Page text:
September 14, 2013
CDP Report on Global 500 Emissions Is Published
by Robert Kropp
The report finds that the average emissions of the 50 heaviest emitters among the world's largest
companies have actually increased since 2009.
While it makes for a striking statistic, the fact that 10% of the world's 500 largest companies are
responsible for three-quarters of greenhouse gas (GHG) emissions should not be surprising. As the
Global 500 Climate Change Report from CDP points out, the fifty companies responsible for
all that pollution are from the energy, materials, and utilities industry sectors. Companies from
these sectors, the report states, represent less than one-quarter of the Global 500 but are
responsible for nearly 90% of emissions.
The physical science section of the Intergovernmental Panel on Climate Change's (IPCC)
5th Assessment Report will be published this month, and as IPCC Chairman Rajendra Pachauri recently
stated, “We have five minutes before midnight.” Given the urgency of combating climate change, what
is more distressing about CDP's findings is that the emissions of those top 50 polluters—many more
of which are headquartered in the US than anywhere else—have actually increased by an average of
2.3% since 2009.
“The biggest emitters, who have the largest impact on global emissions
and so present the greatest opportunity for large-scale change, need to do more to reduce their
emissions,” the report states. “Policy makers could help to accelerate the necessary change by
The report provides sector-specific breakdowns as well, and when
one looks at the performance of the energy sector alone the trends are if anything even more
alarming. “Since 2009, the overall emissions of the ten biggest emitters in the sector have
increased by 53%,” the report continues. “The sector also has the highest number of companies
without emission reduction targets (24%), which companies justify by concerns that targets would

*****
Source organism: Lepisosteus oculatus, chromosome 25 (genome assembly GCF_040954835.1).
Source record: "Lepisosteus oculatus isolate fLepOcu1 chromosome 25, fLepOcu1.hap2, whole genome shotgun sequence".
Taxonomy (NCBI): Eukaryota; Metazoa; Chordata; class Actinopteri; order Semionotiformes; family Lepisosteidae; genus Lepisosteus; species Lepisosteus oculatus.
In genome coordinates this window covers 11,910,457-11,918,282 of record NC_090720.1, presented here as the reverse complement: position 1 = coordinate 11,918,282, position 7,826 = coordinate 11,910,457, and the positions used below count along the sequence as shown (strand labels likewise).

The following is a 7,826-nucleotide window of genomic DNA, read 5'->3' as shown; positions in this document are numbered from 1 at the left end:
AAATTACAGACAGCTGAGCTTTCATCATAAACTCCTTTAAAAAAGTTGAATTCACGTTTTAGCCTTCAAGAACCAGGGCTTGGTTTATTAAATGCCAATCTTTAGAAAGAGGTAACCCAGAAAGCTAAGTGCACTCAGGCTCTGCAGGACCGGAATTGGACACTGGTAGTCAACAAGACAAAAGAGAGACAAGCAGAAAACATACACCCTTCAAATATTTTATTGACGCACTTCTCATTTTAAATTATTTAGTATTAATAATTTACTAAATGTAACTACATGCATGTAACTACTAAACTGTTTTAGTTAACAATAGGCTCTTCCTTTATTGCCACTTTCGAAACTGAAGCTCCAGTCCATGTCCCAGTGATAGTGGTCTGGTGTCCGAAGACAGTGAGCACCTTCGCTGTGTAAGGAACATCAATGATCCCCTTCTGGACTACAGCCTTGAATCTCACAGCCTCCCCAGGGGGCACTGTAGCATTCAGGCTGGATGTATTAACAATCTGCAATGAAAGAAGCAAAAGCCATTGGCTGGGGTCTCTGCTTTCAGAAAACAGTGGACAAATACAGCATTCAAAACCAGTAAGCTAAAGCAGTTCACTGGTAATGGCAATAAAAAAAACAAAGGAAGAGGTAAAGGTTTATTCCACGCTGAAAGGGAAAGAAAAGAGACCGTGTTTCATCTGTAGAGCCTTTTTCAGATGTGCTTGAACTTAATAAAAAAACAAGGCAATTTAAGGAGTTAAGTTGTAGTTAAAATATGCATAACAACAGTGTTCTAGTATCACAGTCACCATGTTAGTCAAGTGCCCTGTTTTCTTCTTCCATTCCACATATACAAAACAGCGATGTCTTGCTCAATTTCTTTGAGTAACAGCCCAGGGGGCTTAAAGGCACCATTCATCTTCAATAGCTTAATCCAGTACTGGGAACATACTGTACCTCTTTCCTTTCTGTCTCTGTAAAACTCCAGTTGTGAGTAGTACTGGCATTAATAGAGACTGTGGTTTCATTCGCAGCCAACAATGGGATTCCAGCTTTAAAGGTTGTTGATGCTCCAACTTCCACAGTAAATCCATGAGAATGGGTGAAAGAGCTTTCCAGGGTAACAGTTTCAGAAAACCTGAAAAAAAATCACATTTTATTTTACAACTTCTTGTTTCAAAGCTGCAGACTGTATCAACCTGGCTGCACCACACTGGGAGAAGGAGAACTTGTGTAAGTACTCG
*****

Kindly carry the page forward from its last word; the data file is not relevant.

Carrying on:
constrain growth in their companies and in the wider economy.”
Furthermore, 15 energy
companies included in the Global 500 failed to respond to CDP's request to report. Seven of the 15
non-respondents are headquartered in the US.
By way of comparison, the utilities sector,
which has the highest emissions of any sector, has reduced its overall emissions since 2012.
According to the report, “The sector demonstrates a comparatively mature response to climate
change, with all companies having emissions reduction targets.”
And despite the fact that
significant majorities of companies now report having emissions reduction targets, “there is a
disparity between companies’ strategies, targets and the emissions reductions which are required to
limit global warming to 2C,” the report states.
The bad news doesn't end there. Reporting
on Scope 3 or indirect emissions remains inadequate and even misleading, even though the relevant
aspects of such reporting should be clear to companies by now. “Instead of measuring
carbon-intensive activities in their value chain,” the report found, “companies often focus on
relatively insignificant opportunities for carbon reductions.” Use of sold products, for instance,
accounts for three-quarters of reported Scope 3 emissions, but only 22% of companies report on it.
Only six percent of financial companies report on emissions generated by companies in their
lending portfolios. Meanwhile, 72% of companies report on emissions generated by business air
travel, which accounts for 0.2% of reported Scope 3 emissions.
There are some positive
takeaways in the report as well, not the least of which is that CDP now requests data on emissions
from companies on behalf of a record 722 institutional investors representing $87 trillion in
invested capital. Also, nearly two-thirds of companies now seek outside verification of their
sustainability reporting, twice the number that did so as recently as 2011.
shareholders have always demanded accuracy in a company’s financial information,” the report
states. “Increasingly, they are demanding accuracy in non-financial information as well.”
“Clear scientific evidence and increasingly severe weather events are sending strong signals
that we must pursue routes to economic prosperity whilst reducing emissions of greenhouse gases,”
Paul Simpson, chief executive at CDP, said. “It is imperative that big emitters improve their
performance in this regard and governments provide more incentives to make this happen. The
corporate world is an aggregator of both risks and opportunities from this challenge.”